It's pretty meta to judge judgment, and I won't say I'm above either. I don't have my head that far up my ass.
But through social media I can follow the ups and downs of fellow writers, and sometimes that voyeuristic interest in their careers leads me to the unusual position of seeing behind the internet comments and the human who said them.
A writer friend on my Facebook posted a status: “How many books do you publish a year?”
Answers poured in, and the responses were as diverse as, “I’ve really only done one once every five years,” to “Fifteen, bitches!”
And yes, I was a little surprised by the high numbers. When people said more four, I'm always a little skeptical. I have found many self-published books that are rushed, both in pacing and editing, even though I love indie authors and have found many diamonds in the slush, (Mixed metaphor anyone?) it is true that impatience has a great deal of influence on the indie process.
But one man just went off. He told the writers who were producing several books a year that by publishing many, they couldn't be publishing well:
“Quality over quantity!!!!!For those of you claiming you're writing more than 1 or 2, there's no way the quality of those stories would be the same quality as the person that goes over 1 or 2 stories a year. The people that take their time create stories much richer, and memorable that the person that just pumps them out. Take pride in your work, and take the time to perfect it. I've read books from these same FAST people, and I haven't been very impressed yet. Slow down, take your time, quality over quantity, kind of tired of people pumping books out, by saturating the market with mediocre stories, this is only making more book readers walk away from books, they want to be dazzled people, not read mediocre books that could've been so much more, but their authors had either, no patience, or just don't care. I'm one of you, and I've also read books from almost every author in here, so much potential, so little patience. Patience is the 10 years I've worked on my series. Maybe I don't have 50 books out, but the ones I do have out there, deserve to be there, do yours? Or could you have worked on them more, you just got tired of rejections? Makes a person wonder, quite a few stories could've been so much better.”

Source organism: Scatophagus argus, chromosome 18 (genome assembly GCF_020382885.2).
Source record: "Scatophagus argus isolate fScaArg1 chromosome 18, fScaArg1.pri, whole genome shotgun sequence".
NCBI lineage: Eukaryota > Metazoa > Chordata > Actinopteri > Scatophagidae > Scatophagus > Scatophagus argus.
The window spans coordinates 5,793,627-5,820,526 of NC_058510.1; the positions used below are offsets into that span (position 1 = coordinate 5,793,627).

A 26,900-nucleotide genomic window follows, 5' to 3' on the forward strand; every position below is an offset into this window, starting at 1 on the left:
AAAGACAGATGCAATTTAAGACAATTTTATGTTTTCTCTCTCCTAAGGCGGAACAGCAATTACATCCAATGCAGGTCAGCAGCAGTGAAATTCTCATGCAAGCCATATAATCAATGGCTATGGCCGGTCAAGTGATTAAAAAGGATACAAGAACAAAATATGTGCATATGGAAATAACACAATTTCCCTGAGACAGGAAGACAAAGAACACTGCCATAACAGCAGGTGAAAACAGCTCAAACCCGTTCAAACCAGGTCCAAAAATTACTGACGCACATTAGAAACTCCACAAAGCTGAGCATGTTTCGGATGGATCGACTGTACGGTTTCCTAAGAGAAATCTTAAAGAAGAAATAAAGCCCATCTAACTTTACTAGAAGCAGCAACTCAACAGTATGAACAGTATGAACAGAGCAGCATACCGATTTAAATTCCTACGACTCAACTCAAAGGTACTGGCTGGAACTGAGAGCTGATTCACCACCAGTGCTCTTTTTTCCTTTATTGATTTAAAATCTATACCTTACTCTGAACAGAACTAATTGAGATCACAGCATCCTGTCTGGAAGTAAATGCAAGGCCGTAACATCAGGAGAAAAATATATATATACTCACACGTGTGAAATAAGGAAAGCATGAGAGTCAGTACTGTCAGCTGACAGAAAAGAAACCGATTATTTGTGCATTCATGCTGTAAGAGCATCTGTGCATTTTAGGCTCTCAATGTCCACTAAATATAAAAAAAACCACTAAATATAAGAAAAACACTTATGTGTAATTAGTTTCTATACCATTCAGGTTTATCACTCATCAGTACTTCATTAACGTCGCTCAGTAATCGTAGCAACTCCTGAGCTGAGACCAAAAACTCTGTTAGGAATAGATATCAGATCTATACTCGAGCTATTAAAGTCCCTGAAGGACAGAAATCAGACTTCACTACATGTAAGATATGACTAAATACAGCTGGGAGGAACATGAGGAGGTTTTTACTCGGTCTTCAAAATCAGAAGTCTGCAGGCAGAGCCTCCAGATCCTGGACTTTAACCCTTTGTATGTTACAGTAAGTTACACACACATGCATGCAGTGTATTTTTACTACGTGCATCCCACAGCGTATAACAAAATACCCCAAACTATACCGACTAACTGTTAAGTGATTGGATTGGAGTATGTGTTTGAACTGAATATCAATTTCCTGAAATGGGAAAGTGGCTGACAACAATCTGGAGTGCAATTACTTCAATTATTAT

Me: “I agree with the sentiment, although I don't believe that the time taken is a direct correlation to quality. Sometimes you can think too hard and over work a piece and the sincerity of an uncensored, unthought out story is better. Or sometimes, obviously, you can underwork something and not be pushing it to its full potential. I am suspicious of books with speedy deadlines before they're even written—I believe you should publish because you feel the book's ready, not because you need to get something out—and the amount of time taken to even just be sure it's ready (getting beta readers, reading it for yourself a few times, leaving it alone for a while to get fresh eyes) is usually a while. But I don't think it's impossible for something written quickly to be better than something someone took their time with. Sure, I'm skeptical, but I have seen speedy writers I prefer over those who take ten years.”
I would also like to add that it is a mistake to refrain from sending out a book that you feel is ready just for time’s sake. I personally make that error all of the time.
He agreed with me politely, friended me, and went on with the conversation. As more people commented, he become more and more condescending:
“It cheapens the market when the quality slides the way it has. Then people wonder why so many people have stopped reading books. The only way books will exist in a technical society is if the quality starts going back up. I'm now a published author (not self-published) and at one time that meant something. But the way the markets flooded by quickly written, unedited, not thought out, literary garbage, being a published author doesn't have the same meaning anymore. I could've self-published years ago, but if a publisher doesn't want your book, what the hell makes you think hard working people do?”
Two lines that I would like to point out: “Maybe I don't have 50 books out, but the ones I do have out there, deserve to be there, do yours?” and “I could've self-published years ago, but if a publisher doesn't want your book, what the hell makes you think hard working people do?”